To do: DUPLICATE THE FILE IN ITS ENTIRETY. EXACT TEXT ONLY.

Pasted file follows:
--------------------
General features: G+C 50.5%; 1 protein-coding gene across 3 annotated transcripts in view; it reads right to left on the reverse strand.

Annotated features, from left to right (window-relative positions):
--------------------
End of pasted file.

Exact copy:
General features: G+C 50.5%; 1 protein-coding gene across 3 annotated transcripts in view; it reads right to left on the reverse strand.

Annotated features, from left to right (window-relative positions):